You might have missed it in a week loaded with every cool new 2013 movie trailer at once, but the biggest big-screen news of the week involves a 2016 release — Angry Birds: The Movie, to be financed independently of the studio system by Rovio, and produced by Despicable Me‘s John Cohen.
Ask not why they would do such a thing — it is inevitable that any product with any name recognition will one day have its own film. Ask instead how they will sustain 90 minutes or so of screen time based on a game that simply involves throwing things at other things. Well, we have a few ideas, and offer them up for a couple of reasons: one, so that when the thing finally does come out, we can say we called it. Two — a far less likely possibility — we want to get all the obvious concepts out there first in hopes that they’ll try to be more creative and do something different, ensuring we cannot say we called it. Either way, these strike us the likeliest scenarios:
7. The Jackass Method
Johnny Knoxville and Steve-O dunk themselves in tar and feathers, then actually climb into giant catapults and hurl themselves against various objects for the entire movie. It’s more or less what they’ve done for three previous movies anyway, and we kept watching.
6. The Uwe Boll Method
Hey, somebody keeps letting this guy get his hands on video game licenses. Basically, same concept as above, only he’d somehow get Ray Liotta and Meat Loaf to star, and intersperse 20 minutes of actual Angry Birds game footage into the live-action scenes.
5. The Sofia Coppola Method
Make a movie about what the Birds do when they’re not working. Basically, we see them hang out by the swimming pool, order room-service birdseed, stare at beautiful scenery and into mirrors, and listen to whatever CDs the director herself happens to be into at the time. It won’t make any money, but it will make every critic’s ten-best list.
4. The Adaptation/Seven Psychopaths Method
Co-scripted by Charlie Kaufman and Martin McDonagh, this would be a dark comedy about an alcoholic Irishman (Farrell) who gets hired by producer Jerry Bruckheimer (Christopher Walken) to write a big-budget Angry Birds movie for Nicolas Cage to star in. Cage, played by Cage doing a meta-impersonation of himself as played by Johnny Depp, proceeds to jeopardize the whole project when he gets uber-method and decides to start living in a twig nest up a tree. Can the drunken screenwriter stop the crazed thespian from building a giant slingshot by hand, and terrorizing the local pig farm?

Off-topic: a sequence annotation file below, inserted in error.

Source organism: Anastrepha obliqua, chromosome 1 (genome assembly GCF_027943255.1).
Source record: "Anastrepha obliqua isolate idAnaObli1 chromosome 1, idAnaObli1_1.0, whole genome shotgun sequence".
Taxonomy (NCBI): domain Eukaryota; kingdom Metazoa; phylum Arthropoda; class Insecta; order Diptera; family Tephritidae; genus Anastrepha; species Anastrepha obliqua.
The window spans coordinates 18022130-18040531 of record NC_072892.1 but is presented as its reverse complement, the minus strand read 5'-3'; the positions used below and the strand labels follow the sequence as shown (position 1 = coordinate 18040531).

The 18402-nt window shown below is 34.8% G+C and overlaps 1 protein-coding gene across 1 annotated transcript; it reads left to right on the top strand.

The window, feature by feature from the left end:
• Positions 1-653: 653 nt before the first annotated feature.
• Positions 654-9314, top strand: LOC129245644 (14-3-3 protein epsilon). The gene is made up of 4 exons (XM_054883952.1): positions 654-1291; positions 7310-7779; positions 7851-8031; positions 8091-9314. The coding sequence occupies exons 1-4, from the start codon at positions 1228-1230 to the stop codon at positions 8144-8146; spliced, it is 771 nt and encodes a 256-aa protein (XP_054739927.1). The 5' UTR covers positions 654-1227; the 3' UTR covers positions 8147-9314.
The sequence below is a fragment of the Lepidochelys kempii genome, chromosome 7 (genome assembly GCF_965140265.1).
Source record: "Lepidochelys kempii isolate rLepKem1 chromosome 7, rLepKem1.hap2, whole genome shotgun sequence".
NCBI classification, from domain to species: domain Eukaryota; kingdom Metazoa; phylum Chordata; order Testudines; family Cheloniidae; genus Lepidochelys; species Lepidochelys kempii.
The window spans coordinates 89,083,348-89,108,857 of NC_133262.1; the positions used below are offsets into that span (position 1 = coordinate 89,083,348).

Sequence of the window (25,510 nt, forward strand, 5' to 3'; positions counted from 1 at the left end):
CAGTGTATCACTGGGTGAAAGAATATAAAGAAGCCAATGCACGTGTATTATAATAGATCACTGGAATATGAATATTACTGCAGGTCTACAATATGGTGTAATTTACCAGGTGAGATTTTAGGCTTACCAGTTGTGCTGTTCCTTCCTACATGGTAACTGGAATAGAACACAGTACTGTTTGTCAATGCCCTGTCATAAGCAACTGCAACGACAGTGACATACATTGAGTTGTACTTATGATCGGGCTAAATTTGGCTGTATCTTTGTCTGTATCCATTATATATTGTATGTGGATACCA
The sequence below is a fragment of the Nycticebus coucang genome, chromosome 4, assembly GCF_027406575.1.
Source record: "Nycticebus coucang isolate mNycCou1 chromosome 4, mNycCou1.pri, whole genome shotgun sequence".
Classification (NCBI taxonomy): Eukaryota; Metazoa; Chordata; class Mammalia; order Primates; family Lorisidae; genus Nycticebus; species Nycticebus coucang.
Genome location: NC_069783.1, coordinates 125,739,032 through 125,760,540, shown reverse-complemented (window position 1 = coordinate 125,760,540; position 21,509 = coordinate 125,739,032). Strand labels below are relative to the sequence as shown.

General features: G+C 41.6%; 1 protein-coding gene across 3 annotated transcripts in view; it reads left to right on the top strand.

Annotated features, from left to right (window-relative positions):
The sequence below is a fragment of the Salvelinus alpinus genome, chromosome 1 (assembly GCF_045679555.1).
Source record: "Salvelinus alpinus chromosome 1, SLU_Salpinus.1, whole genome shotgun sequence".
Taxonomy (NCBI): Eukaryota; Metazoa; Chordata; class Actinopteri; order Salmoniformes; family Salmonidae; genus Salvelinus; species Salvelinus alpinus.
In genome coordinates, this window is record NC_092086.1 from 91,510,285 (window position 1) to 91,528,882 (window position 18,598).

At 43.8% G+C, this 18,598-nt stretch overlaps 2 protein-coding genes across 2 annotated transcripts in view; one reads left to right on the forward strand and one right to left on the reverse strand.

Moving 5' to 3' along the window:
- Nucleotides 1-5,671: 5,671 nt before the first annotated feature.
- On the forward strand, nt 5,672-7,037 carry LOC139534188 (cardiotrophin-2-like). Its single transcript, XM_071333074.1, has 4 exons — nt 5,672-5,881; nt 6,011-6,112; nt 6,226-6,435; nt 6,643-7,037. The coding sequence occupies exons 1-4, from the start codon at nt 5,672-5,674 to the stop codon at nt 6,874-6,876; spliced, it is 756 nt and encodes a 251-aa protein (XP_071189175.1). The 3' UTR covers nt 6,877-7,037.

3. The Garbage Pail Kids Method
Ha! Remember in the ’80s when we wondered how they’d make a movie out of gross trading cards, and they did it anyway? Same formula: a lovelorn, bullied teenager (Justin Bieber) stumbles into an antique store, where the ancient owner (James Hong) keeps a secret hidden inside a mysterious Chinese casket. When the Angry Birds inside are accidentally unleashed, our hero must befriend them, hiding them from two inept animal control men (Ken Jeong and Mike Epps) while they help him deal with the evil jocks at his school.
2. Just Make Angry Birds Star Wars, Already
Granted, this would take some cooperation with Disney, but the opportunities for cross-promotional synergy are enormous, especially when Green Pig Vader reveals himself to be the disgruntled bastard son of Kermit and Miss Piggy.
1. The Obvious (i.e. Smurfs) Method
Unfortunately, this is probably how it will go. When a slacker (Seth Rogen) accidentally drops his iPad into a vat of chemicals, a chain reaction occurs that brings the Angry Birds to life. They follow him home, where he must conceal them from his girlfriend (Anna Faris) and his unlikely employers at a theme-park ride design company. The mayhem caused by the Birds eventually gets him fired, but then he’s given one last chance, and they help him create a slingshot-coaster that saves the day. Also, there will be at least three scenes where the Birds lip-sync to whatever five-year-old rap hits the producers can get the rights to.
How would you make an Angry Birds movie, assuming you had to?
Luke Y. Thompson has been writing professionally about movies and pop-culture since 1999, and has also been an actor in some extremely cheap culty and horror movies you will probably never hear much about (he is nonetheless mostly proud of them, as he met his wife on one). As editor of The Robot's Voice since 2012, he can take the blame for the majority of the site's content, all of which he creates because he loves you very, very much. (Although he loves nachos more. Sorry.)
Prior to TRV, Luke wrote for publications that include the New Times LA, Los Angeles CityBeat, E! Online, OC Weekly, Geekweek, GeekChicDaily, The L.A. Times, The Village Voice, LA Weekly, and Nerdist